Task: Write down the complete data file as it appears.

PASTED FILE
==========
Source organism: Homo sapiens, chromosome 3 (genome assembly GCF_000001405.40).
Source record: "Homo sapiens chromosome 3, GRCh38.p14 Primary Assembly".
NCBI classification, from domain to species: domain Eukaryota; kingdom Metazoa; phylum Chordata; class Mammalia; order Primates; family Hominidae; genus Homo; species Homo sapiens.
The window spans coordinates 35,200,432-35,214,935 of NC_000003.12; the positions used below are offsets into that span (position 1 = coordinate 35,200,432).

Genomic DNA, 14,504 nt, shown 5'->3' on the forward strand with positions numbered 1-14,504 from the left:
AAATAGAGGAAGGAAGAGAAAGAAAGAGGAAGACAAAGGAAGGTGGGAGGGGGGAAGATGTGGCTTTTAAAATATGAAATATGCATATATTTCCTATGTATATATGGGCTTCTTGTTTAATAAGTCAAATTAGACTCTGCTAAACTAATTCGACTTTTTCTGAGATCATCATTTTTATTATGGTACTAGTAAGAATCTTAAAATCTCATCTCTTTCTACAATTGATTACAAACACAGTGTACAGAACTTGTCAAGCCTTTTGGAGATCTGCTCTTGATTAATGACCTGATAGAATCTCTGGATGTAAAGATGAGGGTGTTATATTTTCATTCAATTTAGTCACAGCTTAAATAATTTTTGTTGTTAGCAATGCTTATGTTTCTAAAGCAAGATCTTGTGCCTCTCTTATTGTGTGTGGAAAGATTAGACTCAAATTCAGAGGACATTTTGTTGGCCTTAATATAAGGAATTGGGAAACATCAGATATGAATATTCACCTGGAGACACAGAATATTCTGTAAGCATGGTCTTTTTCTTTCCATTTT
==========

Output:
Source organism: Homo sapiens, chromosome 3 (genome assembly GCF_000001405.40).
Source record: "Homo sapiens chromosome 3, GRCh38.p14 Primary Assembly".
NCBI classification, from domain to species: domain Eukaryota; kingdom Metazoa; phylum Chordata; class Mammalia; order Primates; family Hominidae; genus Homo; species Homo sapiens.
The window spans coordinates 35,200,432-35,214,935 of NC_000003.12; the positions used below are offsets into that span (position 1 = coordinate 35,200,432).

Genomic DNA, 14,504 nt, shown 5'->3' on the forward strand with positions numbered 1-14,504 from the left:
AAATAGAGGAAGGAAGAGAAAGAAAGAGGAAGACAAAGGAAGGTGGGAGGGGGGAAGATGTGGCTTTTAAAATATGAAATATGCATATATTTCCTATGTATATATGGGCTTCTTGTTTAATAAGTCAAATTAGACTCTGCTAAACTAATTCGACTTTTTCTGAGATCATCATTTTTATTATGGTACTAGTAAGAATCTTAAAATCTCATCTCTTTCTACAATTGATTACAAACACAGTGTACAGAACTTGTCAAGCCTTTTGGAGATCTGCTCTTGATTAATGACCTGATAGAATCTCTGGATGTAAAGATGAGGGTGTTATATTTTCATTCAATTTAGTCACAGCTTAAATAATTTTTGTTGTTAGCAATGCTTATGTTTCTAAAGCAAGATCTTGTGCCTCTCTTATTGTGTGTGGAAAGATTAGACTCAAATTCAGAGGACATTTTGTTGGCCTTAATATAAGGAATTGGGAAACATCAGATATGAATATTCACCTGGAGACACAGAATATTCTGTAAGCATGGTCTTTTTCTTTCCATTTT